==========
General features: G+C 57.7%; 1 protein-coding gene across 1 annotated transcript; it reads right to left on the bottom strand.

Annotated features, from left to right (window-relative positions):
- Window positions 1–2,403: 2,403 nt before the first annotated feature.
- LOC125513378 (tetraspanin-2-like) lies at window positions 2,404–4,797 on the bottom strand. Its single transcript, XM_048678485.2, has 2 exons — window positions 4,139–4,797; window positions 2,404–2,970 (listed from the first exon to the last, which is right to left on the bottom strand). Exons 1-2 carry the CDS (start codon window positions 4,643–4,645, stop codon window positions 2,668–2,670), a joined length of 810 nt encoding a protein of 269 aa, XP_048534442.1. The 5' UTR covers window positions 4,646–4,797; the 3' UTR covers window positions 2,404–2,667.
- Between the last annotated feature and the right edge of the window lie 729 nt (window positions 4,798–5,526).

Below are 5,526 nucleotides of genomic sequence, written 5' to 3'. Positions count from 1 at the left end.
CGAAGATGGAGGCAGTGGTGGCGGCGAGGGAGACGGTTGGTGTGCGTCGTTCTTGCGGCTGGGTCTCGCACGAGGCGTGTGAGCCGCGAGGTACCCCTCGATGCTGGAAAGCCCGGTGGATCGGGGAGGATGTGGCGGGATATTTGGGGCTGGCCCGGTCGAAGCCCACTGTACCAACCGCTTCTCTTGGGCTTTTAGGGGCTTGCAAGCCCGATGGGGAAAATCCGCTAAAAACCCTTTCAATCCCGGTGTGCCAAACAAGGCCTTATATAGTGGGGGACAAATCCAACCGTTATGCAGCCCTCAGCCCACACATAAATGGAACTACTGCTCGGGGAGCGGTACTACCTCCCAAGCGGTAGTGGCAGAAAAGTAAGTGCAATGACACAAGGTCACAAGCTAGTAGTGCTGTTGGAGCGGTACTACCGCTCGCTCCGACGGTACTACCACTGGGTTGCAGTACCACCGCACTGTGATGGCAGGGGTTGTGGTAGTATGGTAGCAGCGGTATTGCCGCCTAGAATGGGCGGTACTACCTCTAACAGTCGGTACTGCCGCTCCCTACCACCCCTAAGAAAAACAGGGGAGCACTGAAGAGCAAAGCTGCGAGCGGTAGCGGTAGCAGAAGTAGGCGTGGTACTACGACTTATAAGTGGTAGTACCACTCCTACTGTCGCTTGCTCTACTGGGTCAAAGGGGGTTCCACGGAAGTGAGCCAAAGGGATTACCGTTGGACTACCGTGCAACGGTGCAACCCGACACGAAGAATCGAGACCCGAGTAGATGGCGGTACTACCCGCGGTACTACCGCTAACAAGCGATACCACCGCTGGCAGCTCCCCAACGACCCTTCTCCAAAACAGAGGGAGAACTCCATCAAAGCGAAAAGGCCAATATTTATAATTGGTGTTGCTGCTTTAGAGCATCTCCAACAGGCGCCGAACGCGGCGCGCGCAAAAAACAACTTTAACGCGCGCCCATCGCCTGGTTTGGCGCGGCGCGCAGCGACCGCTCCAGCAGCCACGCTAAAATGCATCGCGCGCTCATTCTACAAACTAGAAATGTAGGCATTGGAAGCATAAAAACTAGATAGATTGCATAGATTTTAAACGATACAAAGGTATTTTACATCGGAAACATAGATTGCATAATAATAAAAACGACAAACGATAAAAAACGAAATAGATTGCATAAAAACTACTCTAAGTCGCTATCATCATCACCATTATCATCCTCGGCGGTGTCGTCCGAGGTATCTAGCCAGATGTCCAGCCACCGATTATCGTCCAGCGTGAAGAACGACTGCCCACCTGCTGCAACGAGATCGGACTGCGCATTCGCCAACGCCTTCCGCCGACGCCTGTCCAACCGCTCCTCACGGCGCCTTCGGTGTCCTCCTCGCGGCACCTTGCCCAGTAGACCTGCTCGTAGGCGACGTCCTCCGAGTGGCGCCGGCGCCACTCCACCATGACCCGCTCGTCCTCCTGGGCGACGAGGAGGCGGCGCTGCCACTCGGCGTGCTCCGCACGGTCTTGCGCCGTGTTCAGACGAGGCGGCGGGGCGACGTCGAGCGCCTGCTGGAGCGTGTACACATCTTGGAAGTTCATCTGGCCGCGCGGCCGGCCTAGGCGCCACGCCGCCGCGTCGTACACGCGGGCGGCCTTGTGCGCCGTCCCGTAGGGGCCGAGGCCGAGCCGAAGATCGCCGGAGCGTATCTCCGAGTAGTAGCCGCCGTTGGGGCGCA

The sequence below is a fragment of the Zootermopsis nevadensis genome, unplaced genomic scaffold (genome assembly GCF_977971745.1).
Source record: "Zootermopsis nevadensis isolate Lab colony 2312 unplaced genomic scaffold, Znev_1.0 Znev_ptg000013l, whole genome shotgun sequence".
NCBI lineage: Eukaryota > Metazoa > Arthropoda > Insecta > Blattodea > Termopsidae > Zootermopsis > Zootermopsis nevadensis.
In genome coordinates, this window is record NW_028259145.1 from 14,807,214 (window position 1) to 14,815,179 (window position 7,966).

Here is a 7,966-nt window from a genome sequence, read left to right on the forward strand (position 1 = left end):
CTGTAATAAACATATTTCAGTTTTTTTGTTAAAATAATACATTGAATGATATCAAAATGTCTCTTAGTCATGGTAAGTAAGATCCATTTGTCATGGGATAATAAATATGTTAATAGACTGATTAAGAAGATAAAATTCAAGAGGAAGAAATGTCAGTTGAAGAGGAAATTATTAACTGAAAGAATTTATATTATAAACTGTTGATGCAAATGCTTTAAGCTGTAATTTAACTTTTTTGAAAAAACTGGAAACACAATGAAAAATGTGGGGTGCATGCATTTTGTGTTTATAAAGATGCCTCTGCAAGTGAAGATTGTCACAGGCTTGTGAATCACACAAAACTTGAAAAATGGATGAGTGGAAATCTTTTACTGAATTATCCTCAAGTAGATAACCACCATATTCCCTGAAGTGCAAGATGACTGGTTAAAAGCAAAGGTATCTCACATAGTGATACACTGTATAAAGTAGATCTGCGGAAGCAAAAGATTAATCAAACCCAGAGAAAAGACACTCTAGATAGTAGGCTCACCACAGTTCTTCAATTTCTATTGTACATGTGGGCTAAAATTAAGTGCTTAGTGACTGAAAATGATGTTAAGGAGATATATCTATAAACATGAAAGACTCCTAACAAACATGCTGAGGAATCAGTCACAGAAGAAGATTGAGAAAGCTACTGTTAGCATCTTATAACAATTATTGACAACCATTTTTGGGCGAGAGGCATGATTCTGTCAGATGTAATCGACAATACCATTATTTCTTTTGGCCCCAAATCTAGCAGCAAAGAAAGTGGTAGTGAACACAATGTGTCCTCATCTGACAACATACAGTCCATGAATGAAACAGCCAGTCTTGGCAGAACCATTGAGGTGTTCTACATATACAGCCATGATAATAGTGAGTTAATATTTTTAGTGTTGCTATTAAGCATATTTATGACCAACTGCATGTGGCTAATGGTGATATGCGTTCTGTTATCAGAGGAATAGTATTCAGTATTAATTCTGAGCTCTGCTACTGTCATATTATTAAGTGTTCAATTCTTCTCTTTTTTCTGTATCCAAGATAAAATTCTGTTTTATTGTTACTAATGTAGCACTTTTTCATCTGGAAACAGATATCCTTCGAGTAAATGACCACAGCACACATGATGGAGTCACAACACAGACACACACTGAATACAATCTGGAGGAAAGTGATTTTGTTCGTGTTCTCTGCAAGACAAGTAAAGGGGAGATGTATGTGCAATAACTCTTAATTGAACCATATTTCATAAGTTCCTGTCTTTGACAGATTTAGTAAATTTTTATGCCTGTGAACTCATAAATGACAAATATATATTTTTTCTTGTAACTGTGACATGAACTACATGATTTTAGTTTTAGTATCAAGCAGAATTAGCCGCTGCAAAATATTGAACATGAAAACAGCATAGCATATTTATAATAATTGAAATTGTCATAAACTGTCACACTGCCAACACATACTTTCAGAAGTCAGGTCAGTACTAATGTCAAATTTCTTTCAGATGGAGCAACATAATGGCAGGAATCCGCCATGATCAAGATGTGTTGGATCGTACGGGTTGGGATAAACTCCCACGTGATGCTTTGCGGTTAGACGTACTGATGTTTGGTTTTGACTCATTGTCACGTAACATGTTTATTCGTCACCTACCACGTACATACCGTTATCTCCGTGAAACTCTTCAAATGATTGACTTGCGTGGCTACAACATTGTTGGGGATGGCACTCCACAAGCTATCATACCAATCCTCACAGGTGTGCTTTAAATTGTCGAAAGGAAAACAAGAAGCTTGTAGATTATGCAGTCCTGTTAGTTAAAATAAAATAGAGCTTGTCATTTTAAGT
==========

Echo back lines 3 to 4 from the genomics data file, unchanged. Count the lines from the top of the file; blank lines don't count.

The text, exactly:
- Window positions 1–2,403: 2,403 nt before the first annotated feature.
- LOC125513378 (tetraspanin-2-like) lies at window positions 2,404–4,797 on the bottom strand. Its single transcript, XM_048678485.2, has 2 exons — window positions 4,139–4,797; window positions 2,404–2,970 (listed from the first exon to the last, which is right to left on the bottom strand). Exons 1-2 carry the CDS (start codon window positions 4,643–4,645, stop codon window positions 2,668–2,670), a joined length of 810 nt encoding a protein of 269 aa, XP_048534442.1. The 5' UTR covers window positions 4,646–4,797; the 3' UTR covers window positions 2,404–2,667.